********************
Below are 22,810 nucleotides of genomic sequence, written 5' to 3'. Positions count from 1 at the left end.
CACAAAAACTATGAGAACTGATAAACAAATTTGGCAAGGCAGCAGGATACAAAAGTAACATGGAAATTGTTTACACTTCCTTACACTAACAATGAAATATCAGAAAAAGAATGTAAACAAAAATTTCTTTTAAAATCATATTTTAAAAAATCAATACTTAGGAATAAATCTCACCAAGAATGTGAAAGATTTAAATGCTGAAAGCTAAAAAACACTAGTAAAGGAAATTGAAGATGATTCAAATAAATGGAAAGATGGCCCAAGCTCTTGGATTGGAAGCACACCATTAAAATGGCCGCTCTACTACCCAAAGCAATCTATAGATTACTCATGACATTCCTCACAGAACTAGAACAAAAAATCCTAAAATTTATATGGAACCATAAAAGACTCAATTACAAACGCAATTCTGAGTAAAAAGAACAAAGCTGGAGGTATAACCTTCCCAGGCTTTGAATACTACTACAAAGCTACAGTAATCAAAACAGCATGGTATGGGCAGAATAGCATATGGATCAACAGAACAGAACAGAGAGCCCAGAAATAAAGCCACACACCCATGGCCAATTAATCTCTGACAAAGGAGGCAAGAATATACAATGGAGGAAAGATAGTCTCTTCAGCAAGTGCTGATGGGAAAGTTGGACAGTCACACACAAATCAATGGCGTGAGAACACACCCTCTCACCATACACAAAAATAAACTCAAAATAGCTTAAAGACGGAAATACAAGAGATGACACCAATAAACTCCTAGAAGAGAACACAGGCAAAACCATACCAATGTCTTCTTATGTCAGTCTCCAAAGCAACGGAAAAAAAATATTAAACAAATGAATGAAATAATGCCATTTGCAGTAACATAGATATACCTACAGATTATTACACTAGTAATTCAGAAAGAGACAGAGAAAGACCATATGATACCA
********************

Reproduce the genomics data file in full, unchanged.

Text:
Below are 22,810 nucleotides of genomic sequence, written 5' to 3'. Positions count from 1 at the left end.
CACAAAAACTATGAGAACTGATAAACAAATTTGGCAAGGCAGCAGGATACAAAAGTAACATGGAAATTGTTTACACTTCCTTACACTAACAATGAAATATCAGAAAAAGAATGTAAACAAAAATTTCTTTTAAAATCATATTTTAAAAAATCAATACTTAGGAATAAATCTCACCAAGAATGTGAAAGATTTAAATGCTGAAAGCTAAAAAACACTAGTAAAGGAAATTGAAGATGATTCAAATAAATGGAAAGATGGCCCAAGCTCTTGGATTGGAAGCACACCATTAAAATGGCCGCTCTACTACCCAAAGCAATCTATAGATTACTCATGACATTCCTCACAGAACTAGAACAAAAAATCCTAAAATTTATATGGAACCATAAAAGACTCAATTACAAACGCAATTCTGAGTAAAAAGAACAAAGCTGGAGGTATAACCTTCCCAGGCTTTGAATACTACTACAAAGCTACAGTAATCAAAACAGCATGGTATGGGCAGAATAGCATATGGATCAACAGAACAGAACAGAGAGCCCAGAAATAAAGCCACACACCCATGGCCAATTAATCTCTGACAAAGGAGGCAAGAATATACAATGGAGGAAAGATAGTCTCTTCAGCAAGTGCTGATGGGAAAGTTGGACAGTCACACACAAATCAATGGCGTGAGAACACACCCTCTCACCATACACAAAAATAAACTCAAAATAGCTTAAAGACGGAAATACAAGAGATGACACCAATAAACTCCTAGAAGAGAACACAGGCAAAACCATACCAATGTCTTCTTATGTCAGTCTCCAAAGCAACGGAAAAAAAATATTAAACAAATGAATGAAATAATGCCATTTGCAGTAACATAGATATACCTACAGATTATTACACTAGTAATTCAGAAAGAGACAGAGAAAGACCATATGATACCA